Whether you are rowing a flat-bottomed dory, guiding a luxury yacht home or returning home from the fishing grounds, the arrival to that point in the harbour where the entire community opens to a panoramic view is breathtaking. The skyline is defined by Bottle Hill, Big Hill, Bungay’s Hill and a protective arm which separate the harbour from the bay. One’s eyes can travel unobstructed, following the contours carved by time. Beyond Hatchet Cliff the “Barrisway” nestles in a sheltered valley flanked by Bottle Hill and the Barrisway Point. The roadway ribbons past St. Michael and All Angels Anglican Church, skirts the base of Big Hill, dips as it crosses Pitman’s Brook then curls eastward to wend along to Sacred Heart Church and branches onto the community wharf. Up over Clinton’s hill, the roadway, shaped by hand-built rock walls, carries on to the end at Burkes Cove.

It’s time to cut the motor and drift into the expanse of this protected harbour, once an insured haven from storms, backed by Lloyds of London. Drift among the waves made by thousands of schooners, steamers, dories and longliners that have come this way before. When the breeze is right you can hear the voices of men loading herring on the decks of Gloucester schooners at Gorton and Pew’s wharf; feel the wake of vessels laden with barrels of fish hoisting sail for Spain or the West Indies, and sometimes, hear the cautious voices of women and children as they watch sails coming around Louis’s point, giving thanks because their men have made it safely home once more.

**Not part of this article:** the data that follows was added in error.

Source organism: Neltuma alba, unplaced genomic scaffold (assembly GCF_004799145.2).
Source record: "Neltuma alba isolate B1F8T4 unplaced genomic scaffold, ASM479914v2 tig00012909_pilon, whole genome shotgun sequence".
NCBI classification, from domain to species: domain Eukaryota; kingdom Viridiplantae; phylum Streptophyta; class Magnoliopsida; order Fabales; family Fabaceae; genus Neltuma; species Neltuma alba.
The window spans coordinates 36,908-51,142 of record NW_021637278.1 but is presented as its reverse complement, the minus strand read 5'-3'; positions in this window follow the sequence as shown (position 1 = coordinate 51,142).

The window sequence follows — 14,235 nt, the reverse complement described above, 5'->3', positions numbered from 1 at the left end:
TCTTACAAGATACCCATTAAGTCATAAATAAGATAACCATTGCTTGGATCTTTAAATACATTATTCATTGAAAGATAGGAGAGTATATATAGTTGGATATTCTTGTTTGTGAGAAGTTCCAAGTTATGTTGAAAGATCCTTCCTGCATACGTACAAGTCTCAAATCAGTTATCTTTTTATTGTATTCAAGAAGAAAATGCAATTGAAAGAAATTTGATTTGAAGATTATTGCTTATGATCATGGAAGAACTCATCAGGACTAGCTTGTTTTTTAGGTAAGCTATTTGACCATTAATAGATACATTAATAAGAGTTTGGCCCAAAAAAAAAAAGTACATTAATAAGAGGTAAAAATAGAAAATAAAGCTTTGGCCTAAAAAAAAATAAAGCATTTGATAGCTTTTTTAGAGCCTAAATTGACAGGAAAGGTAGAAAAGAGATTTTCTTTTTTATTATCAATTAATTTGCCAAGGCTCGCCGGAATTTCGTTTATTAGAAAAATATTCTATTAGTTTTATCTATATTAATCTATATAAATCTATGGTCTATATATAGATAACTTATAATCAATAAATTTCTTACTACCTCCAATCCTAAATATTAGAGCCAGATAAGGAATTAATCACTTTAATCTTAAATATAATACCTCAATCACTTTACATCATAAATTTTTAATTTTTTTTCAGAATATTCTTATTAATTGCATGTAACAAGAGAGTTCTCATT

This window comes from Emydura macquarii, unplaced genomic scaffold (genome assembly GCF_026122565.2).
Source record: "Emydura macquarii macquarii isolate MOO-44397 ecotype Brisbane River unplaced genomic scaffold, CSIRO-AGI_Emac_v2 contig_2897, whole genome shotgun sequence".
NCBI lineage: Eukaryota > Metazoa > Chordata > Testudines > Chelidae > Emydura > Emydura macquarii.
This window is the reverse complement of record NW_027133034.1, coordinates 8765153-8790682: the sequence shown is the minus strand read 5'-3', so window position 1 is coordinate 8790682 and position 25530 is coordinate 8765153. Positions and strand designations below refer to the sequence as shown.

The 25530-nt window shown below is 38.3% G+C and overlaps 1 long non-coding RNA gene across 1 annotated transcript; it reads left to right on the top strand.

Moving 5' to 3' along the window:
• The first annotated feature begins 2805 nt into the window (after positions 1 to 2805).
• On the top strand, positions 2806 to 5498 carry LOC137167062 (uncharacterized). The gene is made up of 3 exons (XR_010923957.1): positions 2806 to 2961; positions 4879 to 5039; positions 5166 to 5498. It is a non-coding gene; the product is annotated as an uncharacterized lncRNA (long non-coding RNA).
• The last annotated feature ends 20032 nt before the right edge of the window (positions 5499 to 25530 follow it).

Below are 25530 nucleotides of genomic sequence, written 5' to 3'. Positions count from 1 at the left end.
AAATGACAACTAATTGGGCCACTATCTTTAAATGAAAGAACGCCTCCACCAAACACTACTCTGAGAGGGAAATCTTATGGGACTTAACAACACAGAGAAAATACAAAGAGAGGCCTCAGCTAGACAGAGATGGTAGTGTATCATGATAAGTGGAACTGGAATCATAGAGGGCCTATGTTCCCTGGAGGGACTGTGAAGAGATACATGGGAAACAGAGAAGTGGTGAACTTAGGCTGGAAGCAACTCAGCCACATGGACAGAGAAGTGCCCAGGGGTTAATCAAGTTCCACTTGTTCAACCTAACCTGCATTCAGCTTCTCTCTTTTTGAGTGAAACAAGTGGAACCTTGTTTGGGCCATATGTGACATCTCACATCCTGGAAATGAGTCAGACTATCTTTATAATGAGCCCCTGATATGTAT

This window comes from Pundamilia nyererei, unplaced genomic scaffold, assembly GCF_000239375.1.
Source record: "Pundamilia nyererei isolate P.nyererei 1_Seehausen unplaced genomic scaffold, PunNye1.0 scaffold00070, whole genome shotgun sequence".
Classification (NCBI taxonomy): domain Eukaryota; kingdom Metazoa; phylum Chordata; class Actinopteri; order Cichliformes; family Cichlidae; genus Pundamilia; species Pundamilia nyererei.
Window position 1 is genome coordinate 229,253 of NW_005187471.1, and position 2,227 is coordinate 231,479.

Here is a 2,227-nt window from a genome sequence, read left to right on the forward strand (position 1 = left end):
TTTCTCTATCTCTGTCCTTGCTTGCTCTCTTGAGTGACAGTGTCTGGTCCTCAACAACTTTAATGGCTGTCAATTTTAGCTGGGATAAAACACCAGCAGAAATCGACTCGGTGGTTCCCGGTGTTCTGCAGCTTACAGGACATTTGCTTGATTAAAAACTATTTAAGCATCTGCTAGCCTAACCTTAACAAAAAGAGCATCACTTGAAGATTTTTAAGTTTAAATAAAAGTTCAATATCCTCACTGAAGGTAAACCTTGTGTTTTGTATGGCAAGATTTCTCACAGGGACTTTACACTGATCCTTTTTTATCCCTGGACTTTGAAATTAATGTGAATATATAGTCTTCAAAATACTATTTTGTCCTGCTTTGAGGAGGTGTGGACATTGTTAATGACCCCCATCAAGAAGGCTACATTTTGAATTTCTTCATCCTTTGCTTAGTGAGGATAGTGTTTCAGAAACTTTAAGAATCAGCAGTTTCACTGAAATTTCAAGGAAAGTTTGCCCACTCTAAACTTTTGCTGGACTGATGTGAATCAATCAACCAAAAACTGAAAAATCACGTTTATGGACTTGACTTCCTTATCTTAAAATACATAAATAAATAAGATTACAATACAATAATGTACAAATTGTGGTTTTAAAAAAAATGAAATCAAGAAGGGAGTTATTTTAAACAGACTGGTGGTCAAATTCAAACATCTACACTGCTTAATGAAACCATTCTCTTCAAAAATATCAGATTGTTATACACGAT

Heading in the harbour is as much a spiritual experience as it is physical one; shared moments across historic waters feeling the buoyancy which brought people here centuries ago and which sustains today. Inspiration for poetry and song rattles off the hillsides, forming half-spoken thoughts which drift carelessly away on the breeze. Mind, body and soul seek no differentiation here; no separation, just oneness with sky, land, sea and time.

Cradled by undulating swells, caught in motion that supersedes human life, a boat floating languidly in through the harbour carries within it all that is embodied in the life of a coastal community. While the moment registers on the calendar, it flows through time and people, through life and death, and courses through the emotion of what it means to say, “ I am from St. Jacques.”


  1. Next time I need to get on a boat. You bring back warm memories of our visit and a feeling of what my ancestors experienced. Thanks for sharing.

  2. Your piece took me home yet again…..such a beautifully written our forebearers. and to Mother Nature who bestowed such beauty on St.Jacques from beach to beach and hill to hill…to St.Jacques as a haven in a storm…. Thanks once again :John